Last night's exhibit, "Inside Real Virtuality" by Artanim at Swissnex SF, in which viewers were randomly selected to enter an underground environment of an Egyptian pharaoh's tomb, was not quite a true exercise in virtual heritage. For that, one might hearken back to the work of Fabrizio Funto at Infobyte S.p.A. in the mid-1990s. Funto's team endeavored to accurately replicate places of cultural significance that were in danger of being lost (recall his reconstruction Basilica of San Francesco d'Assisi, destroyed by an earthquake in 1997) and present the results in a virtual reality context. What Artanim adds to the mix in 2015 is the ability for explorers to now bring heir bodies along into such an archeological space.
Artanim's 3DIM
A couple of adventurers strategize as they make their way through a passage way in Artanim's 3D in Motion.
Artanim's core interest is in motion capture, the ability to digitize movement of the human body in real time. Indeed, co-founder Caecilia Charbonnier is a former tennis pro and their system, 3D in Motion (3DIM) was originally used for motion analytics in sports training and medicine. Such technology is typically used to provide animated characters with life-like actions, but here It is used in conjunction with a head-mounted display to provide a fully immersive virtual experience. So with six discreet body trackers (head, torso, 2 hands, 2 feet), 3DIM is able to transport your body, in the form of an articulated avatar, into the Egyptian scene.
Far from culturally accurate, the scene was more reminiscent of a Tomb Raider video game, with narrow passageways, boiling lava pits, steel spikes, and dusty old skeletons hanging about. But the psychological reaction of the audience participants to this immersive world was the most interesting aspect of the evening. Entering the world two at a time, participants would interact with each other and their underground environment quite naturally, even to the point of trusting the virtual world in front of their eyes more than the physical world under their feet.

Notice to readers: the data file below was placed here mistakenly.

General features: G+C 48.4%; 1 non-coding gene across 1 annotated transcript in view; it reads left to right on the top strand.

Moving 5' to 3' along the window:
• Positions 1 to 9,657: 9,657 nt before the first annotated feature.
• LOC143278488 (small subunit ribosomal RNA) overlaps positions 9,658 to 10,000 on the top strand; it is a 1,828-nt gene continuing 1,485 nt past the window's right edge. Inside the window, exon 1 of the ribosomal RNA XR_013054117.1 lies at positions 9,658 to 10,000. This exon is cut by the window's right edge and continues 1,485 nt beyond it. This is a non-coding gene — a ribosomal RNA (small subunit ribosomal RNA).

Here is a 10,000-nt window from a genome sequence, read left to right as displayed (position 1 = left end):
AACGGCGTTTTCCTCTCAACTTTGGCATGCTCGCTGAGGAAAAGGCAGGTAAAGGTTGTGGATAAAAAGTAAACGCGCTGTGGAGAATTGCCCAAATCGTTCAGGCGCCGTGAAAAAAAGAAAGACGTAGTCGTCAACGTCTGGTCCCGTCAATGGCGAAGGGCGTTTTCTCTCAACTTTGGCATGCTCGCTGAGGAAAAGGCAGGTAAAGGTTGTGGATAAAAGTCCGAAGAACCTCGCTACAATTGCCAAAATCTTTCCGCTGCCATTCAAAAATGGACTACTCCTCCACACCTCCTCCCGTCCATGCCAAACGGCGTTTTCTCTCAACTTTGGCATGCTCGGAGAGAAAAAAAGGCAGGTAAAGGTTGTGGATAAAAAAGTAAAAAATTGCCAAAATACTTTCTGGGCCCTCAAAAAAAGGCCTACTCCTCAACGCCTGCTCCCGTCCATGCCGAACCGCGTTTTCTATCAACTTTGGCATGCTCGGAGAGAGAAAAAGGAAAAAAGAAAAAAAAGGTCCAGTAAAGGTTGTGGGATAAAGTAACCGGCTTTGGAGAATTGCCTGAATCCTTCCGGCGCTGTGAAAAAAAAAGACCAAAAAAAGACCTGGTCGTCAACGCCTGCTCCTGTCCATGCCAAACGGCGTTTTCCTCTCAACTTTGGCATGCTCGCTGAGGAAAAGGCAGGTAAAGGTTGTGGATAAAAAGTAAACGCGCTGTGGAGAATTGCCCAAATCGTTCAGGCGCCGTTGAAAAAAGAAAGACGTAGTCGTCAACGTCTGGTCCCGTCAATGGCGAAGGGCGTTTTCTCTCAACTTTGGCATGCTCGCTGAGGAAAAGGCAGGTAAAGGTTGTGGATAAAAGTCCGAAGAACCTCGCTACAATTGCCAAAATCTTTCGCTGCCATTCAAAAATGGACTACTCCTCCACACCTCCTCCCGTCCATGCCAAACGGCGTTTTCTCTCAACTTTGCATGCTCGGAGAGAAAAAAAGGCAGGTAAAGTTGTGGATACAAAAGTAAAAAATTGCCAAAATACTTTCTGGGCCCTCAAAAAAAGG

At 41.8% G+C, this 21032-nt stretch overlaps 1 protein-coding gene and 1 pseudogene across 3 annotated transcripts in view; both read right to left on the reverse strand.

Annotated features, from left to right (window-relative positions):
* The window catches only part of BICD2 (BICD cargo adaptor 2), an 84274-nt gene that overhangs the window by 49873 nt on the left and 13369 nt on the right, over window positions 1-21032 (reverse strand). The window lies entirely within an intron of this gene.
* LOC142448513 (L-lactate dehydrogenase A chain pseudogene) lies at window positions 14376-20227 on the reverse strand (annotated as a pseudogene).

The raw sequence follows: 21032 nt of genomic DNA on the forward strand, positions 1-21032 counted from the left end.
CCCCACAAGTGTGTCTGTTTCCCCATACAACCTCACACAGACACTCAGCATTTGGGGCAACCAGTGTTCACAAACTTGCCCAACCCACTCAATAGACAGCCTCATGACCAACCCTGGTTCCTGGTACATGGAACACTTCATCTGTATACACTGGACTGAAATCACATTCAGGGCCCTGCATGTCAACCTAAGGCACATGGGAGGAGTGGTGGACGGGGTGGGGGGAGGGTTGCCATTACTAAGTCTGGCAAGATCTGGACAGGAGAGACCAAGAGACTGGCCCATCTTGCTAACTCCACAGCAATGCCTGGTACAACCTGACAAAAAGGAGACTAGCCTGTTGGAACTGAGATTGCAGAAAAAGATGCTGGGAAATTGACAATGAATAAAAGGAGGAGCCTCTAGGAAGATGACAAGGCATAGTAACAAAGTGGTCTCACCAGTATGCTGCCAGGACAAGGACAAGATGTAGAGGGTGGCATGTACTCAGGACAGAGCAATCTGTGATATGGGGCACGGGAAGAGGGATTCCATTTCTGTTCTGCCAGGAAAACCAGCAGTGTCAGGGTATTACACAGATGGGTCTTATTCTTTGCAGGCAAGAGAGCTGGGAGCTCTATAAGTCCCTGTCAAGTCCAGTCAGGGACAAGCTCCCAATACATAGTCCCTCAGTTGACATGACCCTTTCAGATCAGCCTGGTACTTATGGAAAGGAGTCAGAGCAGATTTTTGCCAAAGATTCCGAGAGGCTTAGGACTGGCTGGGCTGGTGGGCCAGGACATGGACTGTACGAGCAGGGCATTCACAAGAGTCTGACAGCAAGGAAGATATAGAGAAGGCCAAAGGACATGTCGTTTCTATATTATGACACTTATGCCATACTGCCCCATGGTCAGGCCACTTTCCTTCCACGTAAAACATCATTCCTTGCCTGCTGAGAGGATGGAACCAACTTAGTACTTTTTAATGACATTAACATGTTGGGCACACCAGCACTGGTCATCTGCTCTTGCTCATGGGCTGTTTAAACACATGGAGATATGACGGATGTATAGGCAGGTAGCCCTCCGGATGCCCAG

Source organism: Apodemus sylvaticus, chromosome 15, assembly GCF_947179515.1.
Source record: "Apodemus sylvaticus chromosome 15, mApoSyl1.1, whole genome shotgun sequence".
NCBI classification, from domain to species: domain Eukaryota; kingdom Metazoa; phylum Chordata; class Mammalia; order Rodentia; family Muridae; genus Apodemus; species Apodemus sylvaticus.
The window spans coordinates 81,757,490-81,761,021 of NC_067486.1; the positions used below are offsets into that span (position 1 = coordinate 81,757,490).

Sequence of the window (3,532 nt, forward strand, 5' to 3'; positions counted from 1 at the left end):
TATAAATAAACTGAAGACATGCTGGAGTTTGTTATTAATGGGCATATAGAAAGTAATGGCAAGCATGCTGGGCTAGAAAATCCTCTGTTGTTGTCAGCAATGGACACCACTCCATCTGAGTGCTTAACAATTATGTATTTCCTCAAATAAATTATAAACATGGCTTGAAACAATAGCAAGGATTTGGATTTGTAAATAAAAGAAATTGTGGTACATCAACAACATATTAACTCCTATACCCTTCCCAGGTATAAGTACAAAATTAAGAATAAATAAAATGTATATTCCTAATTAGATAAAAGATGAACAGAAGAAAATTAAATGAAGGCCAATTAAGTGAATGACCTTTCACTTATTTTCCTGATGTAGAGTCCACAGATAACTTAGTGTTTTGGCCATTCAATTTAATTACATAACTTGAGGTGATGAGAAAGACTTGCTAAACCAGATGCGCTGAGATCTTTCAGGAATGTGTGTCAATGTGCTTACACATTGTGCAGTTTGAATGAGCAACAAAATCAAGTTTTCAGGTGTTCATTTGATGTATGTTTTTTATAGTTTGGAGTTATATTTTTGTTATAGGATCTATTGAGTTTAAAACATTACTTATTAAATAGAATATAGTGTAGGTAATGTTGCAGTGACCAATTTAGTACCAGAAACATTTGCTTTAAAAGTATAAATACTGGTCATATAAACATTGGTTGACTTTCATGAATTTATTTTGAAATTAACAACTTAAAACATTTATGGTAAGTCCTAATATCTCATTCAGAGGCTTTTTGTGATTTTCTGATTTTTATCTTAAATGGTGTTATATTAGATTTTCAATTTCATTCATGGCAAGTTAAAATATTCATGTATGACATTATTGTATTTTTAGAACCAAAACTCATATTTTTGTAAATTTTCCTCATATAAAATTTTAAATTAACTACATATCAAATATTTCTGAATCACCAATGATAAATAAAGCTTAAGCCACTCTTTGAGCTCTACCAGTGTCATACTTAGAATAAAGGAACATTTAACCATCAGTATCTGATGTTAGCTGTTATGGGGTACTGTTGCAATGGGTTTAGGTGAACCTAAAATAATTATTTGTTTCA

Walking down a narrow corridor of the tomb and suddenly faced by an open pit, one gentleman froze in his tracks, unable to move forward until his partner en scene came back to grab his hand and coax him carefully along the perceived ledge and past the threatening obstacle. Another person lost her balance and fell over with a loud thud and gasps from the audience. Fortunately, she was unhurt and after shaking it off she re-donned her helmet and got right back in the world. I spoke with her afterwards to ask what happened. She told me it seemed so real that when she came upon a narrow ledge, she felt the need for physical support to maintain her balance. So, quite naturally, she leaned into the stone wall beside her (which of course existed only in the virtual world).
While Funto's work was truly beautiful and attempted to be historically accurate, what it lacked (as most worlds did in those early days) was any sort of visible human presence, rendering the heritage sites as something of a ghost town. Artanim, perhaps less concerned with the deeper cultural issues, conversely brings that missing life into these formerly vacant environments. What will be even more amazing is when these tools make their way into the hands of archeologists and educators, allowing budding scientists the opportunity to explore reconstructions of distant historic locations as a form of study or possibly even as a means to learn their trade. We'll keep digging into that story.